2018 was a transitional year, the beginning of what may be viewed as a fallow period.

Not very much music work was done in ‘18, and I expect that several years will pass before I have anything to show for the extended research-and-development work that is now underway.

(I’m sure glad that I’ve never razzed my fellow musicians who are on long intervals between releases, as that would surely – and properly – be coming back at me very soon!)

What Have I Done?


The Mukunda’s Friends group album Pastimes of Creation was finished in February and released in March, after an intensive mixing-and-assembly session leading up to New Year’s Day. Featuring virtuoso accordion work from Jaro Czerwinec and meditation chants from Baliyan dasi and friends, the album had a great reception at its premiere on Radio Spiral’s program Around the Campfire. Big thanks to hostess Diana Smethurst for featuring the album, along with a handful of eyes cast down pieces!

Pastimes of Creation was an eight-year journey, and its release, along with that of The White Island and my performances at The Gatherings and Star’s End in October 2017, closed out my apprenticeship.



As I wrote in a recent blog, in order to take composition, recording and live performance to the next level, now is the time to focus on sound design and grooves, along with tuning in Just Intonation.

(That said, I am always open to commissions and live performance offers. So, don’t be shy, get in touch!)

Two Promises, (c) 2018 by Greg Moorcroft. All rights reserved.


As for composition, I wrote just one piece this year, the wedding song Two Promises, for flute, clarinet, piano and strings. It was well received, and hopefully will be the first of many.

Two Promises clip:


I recorded two short guests spots this year, for esteemed European colleagues. I also have three longer tracks from one of them, which will probably be the only recordings I work on in 2019 – apart from proof-of-concept experiments, like this polyrhythmic groove I recently posted.

Groove Experiment No. 1:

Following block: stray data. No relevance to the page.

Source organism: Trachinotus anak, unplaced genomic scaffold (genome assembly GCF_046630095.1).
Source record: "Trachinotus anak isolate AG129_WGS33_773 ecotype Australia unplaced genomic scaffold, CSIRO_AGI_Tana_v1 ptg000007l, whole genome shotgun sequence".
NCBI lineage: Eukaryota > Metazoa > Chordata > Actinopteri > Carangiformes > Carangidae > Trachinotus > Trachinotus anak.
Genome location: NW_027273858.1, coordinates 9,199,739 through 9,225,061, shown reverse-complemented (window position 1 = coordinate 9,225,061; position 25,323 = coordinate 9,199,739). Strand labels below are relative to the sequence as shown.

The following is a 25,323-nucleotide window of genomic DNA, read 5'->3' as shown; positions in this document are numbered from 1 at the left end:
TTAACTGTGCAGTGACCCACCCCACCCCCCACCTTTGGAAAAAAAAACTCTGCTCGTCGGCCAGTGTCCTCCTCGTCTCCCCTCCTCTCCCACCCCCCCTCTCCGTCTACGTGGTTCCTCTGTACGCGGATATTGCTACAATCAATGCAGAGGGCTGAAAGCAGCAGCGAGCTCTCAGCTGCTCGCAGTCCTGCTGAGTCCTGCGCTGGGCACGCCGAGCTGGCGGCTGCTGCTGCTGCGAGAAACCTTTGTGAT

None of Their Damn Business

[Update Oct 26/19: While the following facts have not changed, my response to them has. All albums are available online. Details here.]

My withdrawal into the studio is timely, given that the music industry – speaking in ethical terms – has really hit bottom. The passage of the Music Modernization Act empowers corporate thieves and strips music creators of their legal and intellectual property rights. This legislation is so unconstitutional that it would surely be struck down by any decent judge – but that requires a formal – and expensive – legal challenge. So far, at least, no one who can afford to do the right thing is showing any interest in doing so.

It’s a logical dead end for the industry business model, which has always been corrupt, always the exploiter and enemy of the creative musician.

The only solution for me is to work entirely outside of that world, and now I will have ample time to reflect on how – or even, if – I will go about releasing albums, when their time comes. The state of the industry is depressing (including toxic social media), and turning away from it is simply liberating.

Words, Words, Words

One blog post that felt especially important to share addresses the role and function of the Artist in society. We live in literally insane times, and the important role of the artist is being devalued, debased, pawned, forgotten. “Civilization” has been deprecated, replaced by ignorance, rage, intolerance, exploitation and hatred.

It is therefore essential, for those of us who prefer sanity, to try to remind everyone of what’s important: truth and beauty. We lose sight of these at our peril. Details are in the news…

Speaking of truth and beauty: 2018 saw my second pilgrimage to Tucson to hear Steve Roach for three nights, celebrating the 30th anniversary of his landmark album Dreamtime Return. This was captured in a two-part blog, beginning here.

Other memorable concerts featured Joan Baez at the Chicago Theatre, and the Los Angeles Master Chorale at Ravinia Festival, with their visceral, movement-illuminated rendition of Orlando di Lasso’s Lagrime di San Pietro.

The studio ever evolves

I have two new MIDI controllers to use in generating percussion grooves and atmospheres.  An old Windows 7 laptop is also being repurposed to run Camel Audio’s fantastic Alchemy softsynth (which runs beautifully in Win7, but is unstable in 10).

Into the studio! 2019 promises to be an exciting year. Stay tuned for news (and occasional audio clips) of the process.